Loveblows & Lovecries – A Confession is the debut album of British art rock band No-Man. It was released in the UK by One Little Indian Records label in May, 1993, in a different format in the US on 550 Music in May, 1994. "Taking It Like a Man", a single taken from the US version of the album reached number 34 on the Billboard Dance Chart in April 1994 and was used on the US TV drama, Inc. Critically lauded at the time of its release, the album was considered by the likes of UK magazines Melody Maker and Lime Lizard as an intriguing combination of art rock ambition, synthpop textures, infectious pop hooks. "Loveblow" – 1:24 "Only Baby" – 3:47 "Housekeeping" – 5:29 "Sweetheart Raw" – 6:04 "Lovecry" – 4:52 "Tulip" – 3:56 "Break Heaven" – 4:59 "Beautiful and Cruel" – 4:48 "Painting Paradise" – 7:32 "Heaven's Break" – 4:01 "Loveblow" – 1:24 "Only Baby" – 3:47 "Housekeeping" – 5:29 "Sweetheart Raw" – 6:04 "Lovecry" – 4:52 "Tulip" – 3:56 "Break Heaven" – 4:59 "Beautiful and Cruel" – 4:48 "Painting Paradise" – 7:32 "Heaven's Break" – 4:01 Includes the EP Lovesighs - An Entertainment as a bonus disc.

"Loveblow" – 1:24 "Only Baby" – 3:47 "Housekeeping" – 5:29 "Sweetheart Raw" – 6:04 "Lovecry" – 4:52 "Tulip" – 3:56 "Break Heaven" – 4:59 "Beautiful and Cruel" – 4:48 "Painting Paradise" – 7:32 "Heaven's Break" – 4:01 "Heartcheat Pop" – 3:52 "Days in the Trees - Mahler" – 6:21 "Drink Judas" – 3:44 "Heartcheat Motel" – 4:38 "Kiss Me Stupid" – 4:42 "Colours" – 4:10 "Iris Murdoch Cut Me Up" – 5:19 "Days in the Trees - Reich" – 2:35 The US edition additionally includes "Taking It Like a Man" and a remix of the single "Days in the Trees". "Loveblow" – 1:24 "Only Baby" – 3:47 "Housekeeping" – 5:29 "Sweetheart Raw" – 6:04 "Lovecry" – 4:52 "Tulip" – 3:56 "Taking It Like a Man" – 6:54 "Break Heaven" – 4:59 "Beautiful and Cruel" – 4:48 "Days in the Trees: Mahler" – 7:03 "Painting Paradise" – 7:32 "Heaven's Break" – 4:01 Group members: Tim Bownessvocals, words Ben Colemanviolin Steven Wilson – instrumentsAdditional performers: Richard Barbierikeyboards on "Sweetheart Raw" Richard Felixcello on "Loveblow" Steve Jansen – drum programming on "Sweetheart Raw" Mick Karn – fretless bass on "Sweetheart Raw"

Memoirs of a Dervish

Memoirs of a Dervish: Sufis and the Sixties is an autobiography by Robert Irwin, a British historian and writer on Arabic literature. In the summer of 1964, the author left behind the popular culture of the "Swinging Sixties" in England, a time when many were journeying to the East in search of spiritual enlightenment. In the book, he contrasts that hippie subculture with the "bombs and guns and mysticism" which he encountered on his own travels in Algeria. In the Financial Times, Rory MacLean writes that the author "has given retrospective shape to his youth and formed a true story that will last forever, or at least until the pages of this wonderful, bittersweet memoir crumble into dust."Steve Jelbert writes in The Independent that "the sheer strangeness of Irwin's quest impresses. He goes on to say that "Irwin's witty, casually erudite tribute to his clever, naïve youth shows that there are no short cuts to wisdom, but it comes with age."Mick Brown, writing in Literary Review is of the opinion that "Irwin brilliantly conjures the mood of the late Sixties, with its blind innocence, fanciful enthusiasms and blissful music."In the New Statesman, John Gray writes that "Robert Irwin begins one of the most delightfully diverting explorations of the byways of memory to have appeared in many years - and one of the most profound" and finds "the core of the book a sincere spiritual search, recounted with rare candour and arresting insight."Writing in The Spectator, Anthony Sattin finds the book "a more enlightening type of memoir" than what he sees as the current fad of the "misery memoir".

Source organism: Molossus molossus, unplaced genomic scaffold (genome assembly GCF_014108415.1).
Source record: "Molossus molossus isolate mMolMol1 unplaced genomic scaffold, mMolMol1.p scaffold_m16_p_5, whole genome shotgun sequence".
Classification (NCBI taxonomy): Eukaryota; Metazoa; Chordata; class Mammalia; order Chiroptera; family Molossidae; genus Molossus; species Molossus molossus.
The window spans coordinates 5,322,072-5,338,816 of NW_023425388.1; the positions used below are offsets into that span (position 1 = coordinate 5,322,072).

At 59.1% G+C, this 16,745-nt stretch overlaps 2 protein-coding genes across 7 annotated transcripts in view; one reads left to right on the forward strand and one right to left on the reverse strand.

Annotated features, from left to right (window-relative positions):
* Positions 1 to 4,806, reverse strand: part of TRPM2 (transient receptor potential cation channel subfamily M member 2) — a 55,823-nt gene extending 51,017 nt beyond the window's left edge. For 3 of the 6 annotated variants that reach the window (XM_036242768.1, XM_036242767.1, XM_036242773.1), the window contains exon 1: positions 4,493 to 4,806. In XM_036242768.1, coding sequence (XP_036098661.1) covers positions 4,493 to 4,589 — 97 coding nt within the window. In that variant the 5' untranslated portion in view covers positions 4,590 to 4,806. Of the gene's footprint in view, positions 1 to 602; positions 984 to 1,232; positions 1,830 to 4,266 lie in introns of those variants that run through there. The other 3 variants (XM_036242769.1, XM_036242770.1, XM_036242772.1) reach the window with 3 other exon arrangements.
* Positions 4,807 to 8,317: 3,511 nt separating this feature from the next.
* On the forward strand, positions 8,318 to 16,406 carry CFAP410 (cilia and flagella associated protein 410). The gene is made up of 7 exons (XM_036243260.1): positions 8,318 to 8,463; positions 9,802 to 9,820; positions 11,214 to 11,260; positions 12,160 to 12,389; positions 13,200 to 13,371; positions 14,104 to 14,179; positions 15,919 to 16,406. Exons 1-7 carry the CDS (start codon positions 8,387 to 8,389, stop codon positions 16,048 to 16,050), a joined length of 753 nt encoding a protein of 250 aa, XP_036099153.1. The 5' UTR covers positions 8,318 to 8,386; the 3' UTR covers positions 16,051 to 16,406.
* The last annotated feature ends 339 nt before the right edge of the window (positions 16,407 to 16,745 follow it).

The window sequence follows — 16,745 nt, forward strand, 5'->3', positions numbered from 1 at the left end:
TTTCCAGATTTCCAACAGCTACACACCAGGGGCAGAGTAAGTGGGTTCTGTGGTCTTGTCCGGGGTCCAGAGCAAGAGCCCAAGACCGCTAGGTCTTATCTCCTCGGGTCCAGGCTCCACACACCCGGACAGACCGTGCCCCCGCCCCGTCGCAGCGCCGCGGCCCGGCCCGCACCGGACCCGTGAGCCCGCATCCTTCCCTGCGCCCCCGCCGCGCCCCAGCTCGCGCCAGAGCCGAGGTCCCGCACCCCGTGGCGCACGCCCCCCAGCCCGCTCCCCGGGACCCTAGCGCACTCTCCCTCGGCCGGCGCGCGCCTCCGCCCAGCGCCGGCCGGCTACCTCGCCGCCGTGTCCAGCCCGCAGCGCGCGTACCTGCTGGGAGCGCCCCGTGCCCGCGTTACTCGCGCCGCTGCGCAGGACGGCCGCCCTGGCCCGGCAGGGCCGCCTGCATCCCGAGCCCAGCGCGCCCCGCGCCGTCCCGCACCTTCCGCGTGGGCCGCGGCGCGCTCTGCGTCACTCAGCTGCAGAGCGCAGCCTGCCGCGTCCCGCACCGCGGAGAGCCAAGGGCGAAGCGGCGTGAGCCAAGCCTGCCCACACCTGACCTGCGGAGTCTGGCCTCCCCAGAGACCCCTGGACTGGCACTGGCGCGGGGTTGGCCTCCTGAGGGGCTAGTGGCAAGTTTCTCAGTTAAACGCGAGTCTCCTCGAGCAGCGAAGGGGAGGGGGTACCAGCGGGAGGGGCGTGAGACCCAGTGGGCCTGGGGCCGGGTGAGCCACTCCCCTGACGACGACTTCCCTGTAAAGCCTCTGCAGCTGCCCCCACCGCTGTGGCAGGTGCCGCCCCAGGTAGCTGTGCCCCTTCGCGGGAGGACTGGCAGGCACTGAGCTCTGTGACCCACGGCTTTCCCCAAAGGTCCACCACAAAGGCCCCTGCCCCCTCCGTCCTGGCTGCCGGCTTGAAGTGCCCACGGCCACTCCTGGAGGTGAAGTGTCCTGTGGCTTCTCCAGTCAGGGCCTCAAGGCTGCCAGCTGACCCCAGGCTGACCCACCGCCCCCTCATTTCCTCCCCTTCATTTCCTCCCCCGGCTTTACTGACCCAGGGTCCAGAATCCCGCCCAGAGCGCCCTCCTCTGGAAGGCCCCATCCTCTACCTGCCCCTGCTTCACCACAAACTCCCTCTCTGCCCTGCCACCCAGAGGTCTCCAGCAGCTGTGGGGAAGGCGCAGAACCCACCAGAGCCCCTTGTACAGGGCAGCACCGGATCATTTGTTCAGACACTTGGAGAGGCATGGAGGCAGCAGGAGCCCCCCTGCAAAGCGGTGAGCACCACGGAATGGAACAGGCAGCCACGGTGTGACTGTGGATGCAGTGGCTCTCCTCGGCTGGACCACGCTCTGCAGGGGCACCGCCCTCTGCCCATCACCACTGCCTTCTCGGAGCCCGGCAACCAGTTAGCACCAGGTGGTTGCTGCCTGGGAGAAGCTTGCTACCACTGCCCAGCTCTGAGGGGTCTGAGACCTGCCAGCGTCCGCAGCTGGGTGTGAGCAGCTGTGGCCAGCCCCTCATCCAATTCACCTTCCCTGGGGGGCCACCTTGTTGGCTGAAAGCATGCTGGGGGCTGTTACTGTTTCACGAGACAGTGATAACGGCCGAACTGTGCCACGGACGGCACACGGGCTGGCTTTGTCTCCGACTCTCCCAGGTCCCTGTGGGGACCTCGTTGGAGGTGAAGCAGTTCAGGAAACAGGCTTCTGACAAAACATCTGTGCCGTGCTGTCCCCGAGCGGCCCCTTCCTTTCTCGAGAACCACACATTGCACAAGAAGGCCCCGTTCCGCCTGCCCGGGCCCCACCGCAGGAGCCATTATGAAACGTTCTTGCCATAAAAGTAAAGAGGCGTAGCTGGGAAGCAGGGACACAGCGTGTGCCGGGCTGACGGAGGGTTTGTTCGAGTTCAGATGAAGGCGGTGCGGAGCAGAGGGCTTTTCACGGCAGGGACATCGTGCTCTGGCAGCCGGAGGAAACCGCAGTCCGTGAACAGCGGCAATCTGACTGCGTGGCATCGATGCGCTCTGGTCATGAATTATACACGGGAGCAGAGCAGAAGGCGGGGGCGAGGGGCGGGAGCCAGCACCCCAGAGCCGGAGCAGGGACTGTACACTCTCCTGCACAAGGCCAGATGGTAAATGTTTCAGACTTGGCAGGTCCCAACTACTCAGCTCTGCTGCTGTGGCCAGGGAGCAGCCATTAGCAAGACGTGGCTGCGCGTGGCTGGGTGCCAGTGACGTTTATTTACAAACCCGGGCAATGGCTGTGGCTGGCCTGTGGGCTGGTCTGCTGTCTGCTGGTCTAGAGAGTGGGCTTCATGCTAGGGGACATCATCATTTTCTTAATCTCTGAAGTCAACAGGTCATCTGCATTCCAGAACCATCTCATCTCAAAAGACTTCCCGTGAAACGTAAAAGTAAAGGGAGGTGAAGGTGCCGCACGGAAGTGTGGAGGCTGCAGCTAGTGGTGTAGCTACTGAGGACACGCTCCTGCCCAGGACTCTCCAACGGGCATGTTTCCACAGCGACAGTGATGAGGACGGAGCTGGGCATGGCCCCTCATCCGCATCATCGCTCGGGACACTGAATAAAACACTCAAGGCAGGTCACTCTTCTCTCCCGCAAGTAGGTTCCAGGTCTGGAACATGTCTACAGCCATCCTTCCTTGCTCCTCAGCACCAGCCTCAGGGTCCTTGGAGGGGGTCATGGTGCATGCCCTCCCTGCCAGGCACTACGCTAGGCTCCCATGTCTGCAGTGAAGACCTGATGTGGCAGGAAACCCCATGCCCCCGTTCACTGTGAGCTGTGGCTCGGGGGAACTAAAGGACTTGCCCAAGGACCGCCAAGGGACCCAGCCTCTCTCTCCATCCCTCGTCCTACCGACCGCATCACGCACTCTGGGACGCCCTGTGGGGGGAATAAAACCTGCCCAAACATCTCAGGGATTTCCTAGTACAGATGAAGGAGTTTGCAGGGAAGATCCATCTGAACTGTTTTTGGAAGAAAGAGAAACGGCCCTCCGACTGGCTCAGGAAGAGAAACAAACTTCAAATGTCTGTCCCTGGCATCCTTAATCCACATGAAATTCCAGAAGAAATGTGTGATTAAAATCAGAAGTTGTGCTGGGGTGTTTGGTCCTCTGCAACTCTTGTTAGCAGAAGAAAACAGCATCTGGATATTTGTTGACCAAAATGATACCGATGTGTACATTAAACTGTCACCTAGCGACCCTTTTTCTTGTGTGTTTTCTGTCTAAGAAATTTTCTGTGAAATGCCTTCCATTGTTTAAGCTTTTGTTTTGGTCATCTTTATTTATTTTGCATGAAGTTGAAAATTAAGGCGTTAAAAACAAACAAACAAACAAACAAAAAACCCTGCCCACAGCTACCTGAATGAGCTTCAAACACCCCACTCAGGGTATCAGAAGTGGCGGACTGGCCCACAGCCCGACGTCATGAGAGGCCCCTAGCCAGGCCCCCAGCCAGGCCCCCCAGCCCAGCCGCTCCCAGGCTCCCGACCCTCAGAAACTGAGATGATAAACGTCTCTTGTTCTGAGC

Sattin describes the work as "haunting" and goes on to say that the book "conveys with power and eloquence the writer's gratitude for having nourished the spiritual side of life and his disapproval of the way that many Muslims today interpret the Qur'an." Arabist Dervish Orientalism Memoirs of a Dervish at Profile Books